Will the dream of a revolutionary battery for smartphones come true or are we facing a technological utopia?
A revolution in the world of technology could be coming with the announcement of a Chinese company that claims to have developed the first miniature nuclear battery for smartphones. This battery promises almost unlimited autonomy without recharging, although it is not radioactive. But how does it work?
The technical capability would lie in the miniaturization of nuclear energy batteries with small dimensions (15 x 15 x 5 mm) that use 63 nuclear isotopes to generate 100 microwatts and 3 V of electricity through radioactive decay.
Betavolt is currently in the testing phase and is evaluating mass production of various devices such as smartphones and drones. These nuclear batteries also have the potential to be used in aerospace, artificial intelligence, medicine, advanced sensors and microrobots. Inspired by pacemakers and satellite technologies, the Beijing company aims to produce a 1-watt battery by 2025.
How does it work?
The design of this revolutionary battery is based on the use of nickel-63, a radioactive element, combined with diamond semiconductors for energy conversion. It uses a 10 micron thick single crystal diamond semiconductor with a 2 micron thick nickel-63 layer between two diamond converters that converts radioactive energy into electrical current.
Everything about this technology looks good: low weight, durability, high energy density and stable operation at extreme temperatures (-60 to 120 °C). In addition, the modularity of this battery would pave the way for broader applications, for example in cars or artificial intelligence systems.
As far as safety for our health is concerned, Betavolt is reassuring: the Chinese company claims that the 63 nuclear isotopes, after decaying, turn into copper, which would not be radioactive and would not pose a threat to the environment.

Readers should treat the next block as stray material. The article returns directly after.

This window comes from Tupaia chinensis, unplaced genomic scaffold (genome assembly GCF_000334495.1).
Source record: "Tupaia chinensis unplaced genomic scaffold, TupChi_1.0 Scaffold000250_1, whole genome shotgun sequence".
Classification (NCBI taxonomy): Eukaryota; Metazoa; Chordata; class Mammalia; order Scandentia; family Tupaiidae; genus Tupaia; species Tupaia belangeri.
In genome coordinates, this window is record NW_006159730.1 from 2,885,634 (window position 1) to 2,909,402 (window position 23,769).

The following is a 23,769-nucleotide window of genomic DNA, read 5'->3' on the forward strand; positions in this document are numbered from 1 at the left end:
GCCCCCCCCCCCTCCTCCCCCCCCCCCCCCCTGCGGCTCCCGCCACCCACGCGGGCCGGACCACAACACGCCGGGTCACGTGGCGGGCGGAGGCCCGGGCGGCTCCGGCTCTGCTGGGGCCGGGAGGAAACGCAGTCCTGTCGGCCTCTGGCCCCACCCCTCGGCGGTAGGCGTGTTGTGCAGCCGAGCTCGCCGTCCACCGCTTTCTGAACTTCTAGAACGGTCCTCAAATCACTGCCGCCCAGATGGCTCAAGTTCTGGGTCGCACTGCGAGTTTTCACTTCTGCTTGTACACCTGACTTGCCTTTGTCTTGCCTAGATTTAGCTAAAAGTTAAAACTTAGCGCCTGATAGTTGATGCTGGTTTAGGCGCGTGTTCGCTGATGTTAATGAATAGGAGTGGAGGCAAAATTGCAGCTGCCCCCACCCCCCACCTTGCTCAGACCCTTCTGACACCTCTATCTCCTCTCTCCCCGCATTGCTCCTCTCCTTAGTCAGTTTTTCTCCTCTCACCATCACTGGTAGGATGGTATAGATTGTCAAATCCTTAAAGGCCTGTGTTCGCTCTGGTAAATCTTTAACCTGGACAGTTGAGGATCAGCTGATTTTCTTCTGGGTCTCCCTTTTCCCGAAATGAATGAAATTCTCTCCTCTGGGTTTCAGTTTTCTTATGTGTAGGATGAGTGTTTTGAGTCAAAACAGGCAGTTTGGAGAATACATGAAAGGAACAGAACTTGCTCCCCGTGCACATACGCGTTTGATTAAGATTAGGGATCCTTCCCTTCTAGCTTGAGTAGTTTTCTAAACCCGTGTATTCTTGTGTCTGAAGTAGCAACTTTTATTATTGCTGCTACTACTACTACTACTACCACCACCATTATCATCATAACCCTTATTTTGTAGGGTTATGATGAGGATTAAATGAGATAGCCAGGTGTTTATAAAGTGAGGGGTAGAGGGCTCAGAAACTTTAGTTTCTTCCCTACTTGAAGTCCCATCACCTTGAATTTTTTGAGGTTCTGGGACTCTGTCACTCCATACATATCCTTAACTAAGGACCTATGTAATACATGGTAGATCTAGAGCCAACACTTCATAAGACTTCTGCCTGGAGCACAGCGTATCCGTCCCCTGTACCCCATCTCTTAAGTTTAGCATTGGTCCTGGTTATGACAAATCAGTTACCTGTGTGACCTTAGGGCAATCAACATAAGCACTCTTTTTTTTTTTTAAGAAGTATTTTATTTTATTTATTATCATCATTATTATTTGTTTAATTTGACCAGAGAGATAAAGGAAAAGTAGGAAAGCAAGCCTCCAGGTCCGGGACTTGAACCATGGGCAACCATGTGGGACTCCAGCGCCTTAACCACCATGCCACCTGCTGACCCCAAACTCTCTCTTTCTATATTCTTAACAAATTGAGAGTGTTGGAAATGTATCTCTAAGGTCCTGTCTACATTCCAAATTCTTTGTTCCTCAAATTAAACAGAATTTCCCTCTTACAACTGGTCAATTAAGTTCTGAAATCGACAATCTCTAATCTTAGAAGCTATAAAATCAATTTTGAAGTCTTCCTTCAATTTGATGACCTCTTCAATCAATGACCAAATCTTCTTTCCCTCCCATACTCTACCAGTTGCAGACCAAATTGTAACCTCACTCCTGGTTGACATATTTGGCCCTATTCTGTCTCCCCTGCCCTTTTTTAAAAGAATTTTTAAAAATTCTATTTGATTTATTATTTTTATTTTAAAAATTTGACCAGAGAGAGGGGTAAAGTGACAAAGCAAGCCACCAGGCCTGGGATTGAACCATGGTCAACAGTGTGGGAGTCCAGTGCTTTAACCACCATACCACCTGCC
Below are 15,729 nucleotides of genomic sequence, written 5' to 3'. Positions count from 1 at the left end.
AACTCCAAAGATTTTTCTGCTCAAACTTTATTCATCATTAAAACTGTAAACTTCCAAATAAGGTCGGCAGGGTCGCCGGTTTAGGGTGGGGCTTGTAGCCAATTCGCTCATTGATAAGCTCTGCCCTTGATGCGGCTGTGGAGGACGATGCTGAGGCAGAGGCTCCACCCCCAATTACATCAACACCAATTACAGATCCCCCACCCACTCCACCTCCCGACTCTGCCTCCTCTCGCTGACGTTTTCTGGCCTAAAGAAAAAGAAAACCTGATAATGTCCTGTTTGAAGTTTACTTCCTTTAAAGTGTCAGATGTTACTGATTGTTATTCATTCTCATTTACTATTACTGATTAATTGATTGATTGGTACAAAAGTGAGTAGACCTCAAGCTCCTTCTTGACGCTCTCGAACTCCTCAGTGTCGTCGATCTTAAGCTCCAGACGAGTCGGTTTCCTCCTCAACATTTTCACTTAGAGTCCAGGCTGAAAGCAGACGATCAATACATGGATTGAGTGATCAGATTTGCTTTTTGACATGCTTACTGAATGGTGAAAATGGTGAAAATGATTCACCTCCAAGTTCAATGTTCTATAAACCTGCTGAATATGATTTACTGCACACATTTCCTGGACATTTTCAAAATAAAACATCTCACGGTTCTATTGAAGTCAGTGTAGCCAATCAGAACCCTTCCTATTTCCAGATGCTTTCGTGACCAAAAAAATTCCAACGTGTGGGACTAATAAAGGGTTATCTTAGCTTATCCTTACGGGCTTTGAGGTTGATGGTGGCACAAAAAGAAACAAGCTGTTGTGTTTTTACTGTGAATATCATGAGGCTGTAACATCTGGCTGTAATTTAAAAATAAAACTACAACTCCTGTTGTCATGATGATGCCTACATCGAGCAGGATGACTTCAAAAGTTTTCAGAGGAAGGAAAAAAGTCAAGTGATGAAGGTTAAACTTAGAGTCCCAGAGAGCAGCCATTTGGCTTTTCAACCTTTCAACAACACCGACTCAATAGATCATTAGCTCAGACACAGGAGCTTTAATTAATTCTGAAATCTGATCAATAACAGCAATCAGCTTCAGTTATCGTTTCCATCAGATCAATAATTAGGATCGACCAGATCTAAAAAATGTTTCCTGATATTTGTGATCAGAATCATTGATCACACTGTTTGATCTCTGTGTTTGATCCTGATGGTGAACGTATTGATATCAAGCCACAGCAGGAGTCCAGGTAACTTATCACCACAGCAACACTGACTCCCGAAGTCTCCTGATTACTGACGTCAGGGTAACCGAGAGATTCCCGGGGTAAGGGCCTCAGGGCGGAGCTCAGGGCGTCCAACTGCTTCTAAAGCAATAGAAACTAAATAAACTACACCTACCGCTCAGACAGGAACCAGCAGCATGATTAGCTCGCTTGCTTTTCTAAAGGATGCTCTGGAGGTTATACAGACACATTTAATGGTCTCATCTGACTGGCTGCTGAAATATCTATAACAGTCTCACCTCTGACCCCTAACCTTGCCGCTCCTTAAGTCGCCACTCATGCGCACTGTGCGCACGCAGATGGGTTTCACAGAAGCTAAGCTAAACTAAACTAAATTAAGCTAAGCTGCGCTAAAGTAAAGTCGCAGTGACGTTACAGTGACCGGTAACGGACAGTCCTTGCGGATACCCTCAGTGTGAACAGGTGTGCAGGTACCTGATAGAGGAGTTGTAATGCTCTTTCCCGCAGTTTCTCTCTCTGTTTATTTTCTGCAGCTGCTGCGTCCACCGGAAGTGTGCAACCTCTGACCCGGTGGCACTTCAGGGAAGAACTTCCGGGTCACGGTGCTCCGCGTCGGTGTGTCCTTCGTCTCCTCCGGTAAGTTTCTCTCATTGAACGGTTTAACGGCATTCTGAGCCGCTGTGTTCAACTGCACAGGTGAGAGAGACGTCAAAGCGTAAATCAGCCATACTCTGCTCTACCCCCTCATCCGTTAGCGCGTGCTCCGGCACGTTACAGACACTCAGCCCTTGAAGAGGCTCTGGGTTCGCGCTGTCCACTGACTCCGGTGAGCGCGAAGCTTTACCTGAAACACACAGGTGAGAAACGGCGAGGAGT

Why is this hard to believe?
It is true that the idea of a nuclear battery that offers unlimited autonomy to our smartphones is enough to make us dream. Imagine a world where charging cables and plugs are antiques, and where your phone stays on for years without ever fading. Imagine an Apple Watch that you no longer have to charge every day. But with a little calculation, the current state of affairs can be put into perspective.
The described battery produces 100 microwatts of energy at a voltage of 3 volts, which is significantly less than the needs of an average smartphone. To function properly, a typical smartphone requires between 2 and 8 watts of power. Therefore, the 100 microwatts generated (and in the near future even 1 watt) are clearly not enough to power a current smartphone. The technical challenge is also enormous when it comes to multiplying the number of batteries. So you would have to wait several years until you would undoubtedly receive enough electricity.
This promises an unprecedented technological revolution. But as is often the case with promises of a too-perfect future, a certain amount of skepticism is warranted. Remember: If something seems too good to be true, it should be examined carefully. This caution is all the more justified when it comes to nuclear technologies, where the question of technical feasibility is as crucial as it is exciting.